Ships have always been the cheapest, fastest way to move cargo over long distances. Most of the world’s populations live in coastal areas, and on waterways, for this very reason. Shipping is the lifeblood of economic globalization.
Over 60,000 colossal ships crisscross ocean trade routes, burning 2.2+ billion barrels of heavy fuel oil annually. Heavy fuel oil is the residue from crude oil refining. This filthy fuel emits 1,800 times more sulfur into the air than diesel engines. The 16 largest ocean ships produce as much sulfur pollution as the entire global fleet of cars. Heavy fuel oil is the stuff that no one on land is allowed to burn. Ships contribute ~2.5% of global greenhouse gas emissions.
Ship pollution affects local weather. Thunderstorms above busy shipping lanes are much more intense. “Humans are changing the intensity of storm processes on Earth through the emission of particulates from combustion,” said American atmospheric scientist Joel Thorton.
Large marine mammals are regularly run over by trade ships. The noise of ocean vessels disrupts and shortens the lives of those sea creatures who are not more grievously abused.
The ballast water that ships carry and discharge at the next port of call does a wondrous job of transporting diverse zoos of biological specimens, including plants, animals, and a vast variety of microbes. Today’s cargo ships perform this function much more prodigiously than vessels in earlier ages. By dint of ferrying humans to-and-fro for extended periods, cruise ships do their cargo brethren one better in generating nasty bilge which is dumped in the seas.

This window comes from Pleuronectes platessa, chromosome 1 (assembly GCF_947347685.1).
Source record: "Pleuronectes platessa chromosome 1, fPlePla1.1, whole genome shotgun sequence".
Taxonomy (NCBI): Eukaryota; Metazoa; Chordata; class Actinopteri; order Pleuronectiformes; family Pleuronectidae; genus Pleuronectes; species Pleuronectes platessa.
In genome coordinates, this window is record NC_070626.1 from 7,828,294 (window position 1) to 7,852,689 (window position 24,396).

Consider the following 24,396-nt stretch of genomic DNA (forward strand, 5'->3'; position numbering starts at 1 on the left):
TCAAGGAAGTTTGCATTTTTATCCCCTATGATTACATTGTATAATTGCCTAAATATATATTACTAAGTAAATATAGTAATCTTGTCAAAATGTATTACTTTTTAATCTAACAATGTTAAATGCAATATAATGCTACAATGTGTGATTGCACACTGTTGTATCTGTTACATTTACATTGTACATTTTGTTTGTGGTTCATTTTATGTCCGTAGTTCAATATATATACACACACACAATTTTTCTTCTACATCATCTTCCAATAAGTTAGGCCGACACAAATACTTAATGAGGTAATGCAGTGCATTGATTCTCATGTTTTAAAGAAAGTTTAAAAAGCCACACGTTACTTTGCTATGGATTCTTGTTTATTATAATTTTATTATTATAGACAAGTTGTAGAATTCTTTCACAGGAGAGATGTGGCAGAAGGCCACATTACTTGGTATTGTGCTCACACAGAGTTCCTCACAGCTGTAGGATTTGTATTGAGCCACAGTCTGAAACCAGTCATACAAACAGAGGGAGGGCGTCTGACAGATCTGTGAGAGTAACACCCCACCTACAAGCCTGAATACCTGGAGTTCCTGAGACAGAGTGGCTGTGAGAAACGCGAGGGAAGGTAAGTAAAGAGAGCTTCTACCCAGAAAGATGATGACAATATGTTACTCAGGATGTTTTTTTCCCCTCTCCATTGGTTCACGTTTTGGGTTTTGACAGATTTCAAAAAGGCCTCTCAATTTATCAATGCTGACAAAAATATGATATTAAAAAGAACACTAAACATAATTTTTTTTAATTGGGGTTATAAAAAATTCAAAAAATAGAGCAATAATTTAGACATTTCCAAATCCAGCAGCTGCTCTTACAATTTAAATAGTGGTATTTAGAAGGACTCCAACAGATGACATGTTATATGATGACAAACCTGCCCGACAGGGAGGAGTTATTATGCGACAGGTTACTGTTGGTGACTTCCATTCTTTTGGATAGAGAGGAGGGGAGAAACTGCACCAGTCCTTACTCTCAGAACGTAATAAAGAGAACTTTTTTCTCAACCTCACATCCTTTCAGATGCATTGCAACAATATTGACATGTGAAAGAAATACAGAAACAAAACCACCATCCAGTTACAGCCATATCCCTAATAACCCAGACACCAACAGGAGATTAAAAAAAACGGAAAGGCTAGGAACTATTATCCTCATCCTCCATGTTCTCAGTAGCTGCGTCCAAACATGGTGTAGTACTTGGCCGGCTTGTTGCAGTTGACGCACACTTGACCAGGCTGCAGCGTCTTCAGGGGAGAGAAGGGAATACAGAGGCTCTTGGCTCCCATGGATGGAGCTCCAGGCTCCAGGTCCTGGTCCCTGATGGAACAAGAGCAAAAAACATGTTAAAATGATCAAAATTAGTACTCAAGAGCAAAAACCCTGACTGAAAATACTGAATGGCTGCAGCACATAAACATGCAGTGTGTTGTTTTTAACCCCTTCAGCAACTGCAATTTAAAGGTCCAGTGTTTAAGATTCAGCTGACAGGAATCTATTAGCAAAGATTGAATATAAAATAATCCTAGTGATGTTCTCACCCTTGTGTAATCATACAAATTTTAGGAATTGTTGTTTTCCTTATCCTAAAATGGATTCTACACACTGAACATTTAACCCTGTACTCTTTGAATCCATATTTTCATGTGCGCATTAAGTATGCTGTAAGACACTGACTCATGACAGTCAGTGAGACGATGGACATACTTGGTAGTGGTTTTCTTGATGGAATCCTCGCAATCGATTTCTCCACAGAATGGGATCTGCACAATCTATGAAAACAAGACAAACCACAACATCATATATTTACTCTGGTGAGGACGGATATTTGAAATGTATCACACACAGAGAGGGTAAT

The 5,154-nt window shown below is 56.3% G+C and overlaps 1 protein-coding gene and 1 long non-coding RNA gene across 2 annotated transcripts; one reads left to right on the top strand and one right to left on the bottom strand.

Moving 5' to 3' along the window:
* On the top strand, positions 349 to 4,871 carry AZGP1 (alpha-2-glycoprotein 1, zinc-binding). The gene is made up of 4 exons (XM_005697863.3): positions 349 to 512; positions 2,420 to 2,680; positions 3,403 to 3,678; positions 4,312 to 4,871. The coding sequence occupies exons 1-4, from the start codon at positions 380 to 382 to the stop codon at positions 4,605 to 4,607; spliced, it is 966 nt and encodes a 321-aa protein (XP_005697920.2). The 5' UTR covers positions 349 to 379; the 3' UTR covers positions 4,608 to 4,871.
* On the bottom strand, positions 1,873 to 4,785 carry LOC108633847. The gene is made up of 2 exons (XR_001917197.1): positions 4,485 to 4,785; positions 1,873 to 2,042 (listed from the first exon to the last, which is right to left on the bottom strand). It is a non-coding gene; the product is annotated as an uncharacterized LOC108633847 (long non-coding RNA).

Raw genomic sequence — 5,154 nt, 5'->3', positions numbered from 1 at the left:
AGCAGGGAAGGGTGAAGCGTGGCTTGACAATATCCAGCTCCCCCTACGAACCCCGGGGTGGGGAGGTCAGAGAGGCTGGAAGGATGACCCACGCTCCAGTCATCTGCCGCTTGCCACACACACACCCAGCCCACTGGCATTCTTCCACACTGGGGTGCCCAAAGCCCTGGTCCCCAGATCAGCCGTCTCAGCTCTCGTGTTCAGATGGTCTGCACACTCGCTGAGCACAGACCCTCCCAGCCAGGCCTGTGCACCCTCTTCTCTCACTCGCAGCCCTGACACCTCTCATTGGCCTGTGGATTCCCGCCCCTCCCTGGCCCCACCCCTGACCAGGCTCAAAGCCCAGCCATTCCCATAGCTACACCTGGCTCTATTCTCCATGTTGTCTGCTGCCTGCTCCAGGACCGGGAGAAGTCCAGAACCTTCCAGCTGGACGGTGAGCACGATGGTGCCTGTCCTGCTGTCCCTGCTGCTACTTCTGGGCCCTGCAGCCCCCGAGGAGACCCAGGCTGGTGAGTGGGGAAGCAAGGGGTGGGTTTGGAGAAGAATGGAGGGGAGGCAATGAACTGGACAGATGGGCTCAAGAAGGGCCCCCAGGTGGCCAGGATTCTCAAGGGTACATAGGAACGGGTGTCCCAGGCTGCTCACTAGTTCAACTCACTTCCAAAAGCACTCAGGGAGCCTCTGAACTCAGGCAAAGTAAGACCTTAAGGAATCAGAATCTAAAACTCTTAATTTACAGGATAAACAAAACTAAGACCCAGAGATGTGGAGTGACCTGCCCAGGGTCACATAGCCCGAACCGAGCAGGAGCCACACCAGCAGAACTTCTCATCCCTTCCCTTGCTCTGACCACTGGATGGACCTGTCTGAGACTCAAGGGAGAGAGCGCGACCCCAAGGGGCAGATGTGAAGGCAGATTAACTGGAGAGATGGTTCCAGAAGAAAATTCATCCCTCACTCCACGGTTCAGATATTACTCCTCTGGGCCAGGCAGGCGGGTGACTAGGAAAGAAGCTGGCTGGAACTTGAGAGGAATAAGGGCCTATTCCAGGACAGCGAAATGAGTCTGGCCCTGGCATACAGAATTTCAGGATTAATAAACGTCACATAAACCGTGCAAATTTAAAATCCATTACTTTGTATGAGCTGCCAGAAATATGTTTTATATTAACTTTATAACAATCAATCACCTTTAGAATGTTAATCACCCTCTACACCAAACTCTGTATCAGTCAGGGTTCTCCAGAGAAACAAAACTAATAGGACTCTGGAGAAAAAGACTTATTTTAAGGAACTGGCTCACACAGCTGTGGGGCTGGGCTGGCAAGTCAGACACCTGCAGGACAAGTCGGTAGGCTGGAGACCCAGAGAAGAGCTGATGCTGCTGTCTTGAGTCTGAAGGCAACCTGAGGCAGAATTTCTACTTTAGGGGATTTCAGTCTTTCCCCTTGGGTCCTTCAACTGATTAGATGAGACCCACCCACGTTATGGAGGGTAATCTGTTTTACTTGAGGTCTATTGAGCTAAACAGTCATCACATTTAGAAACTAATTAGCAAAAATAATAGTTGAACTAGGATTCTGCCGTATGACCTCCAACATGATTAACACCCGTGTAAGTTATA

The Exxon Valdez was an oil tanker which plowed into Alaska on 24 March 1989 and spilled its guts in the surrounding waters, killing over 400,000 seabirds, ~1,000 sea otters, millions of fish, and laying a thick layer of oil which suffocated and otherwise fouled life below. This spectacular blunder was simply the blazing billboard of the fact that oil spills of all sizes are a regular feature of ocean shipping.
Ishi Nobu, The Fruits of Civilization, BookBaby (2019).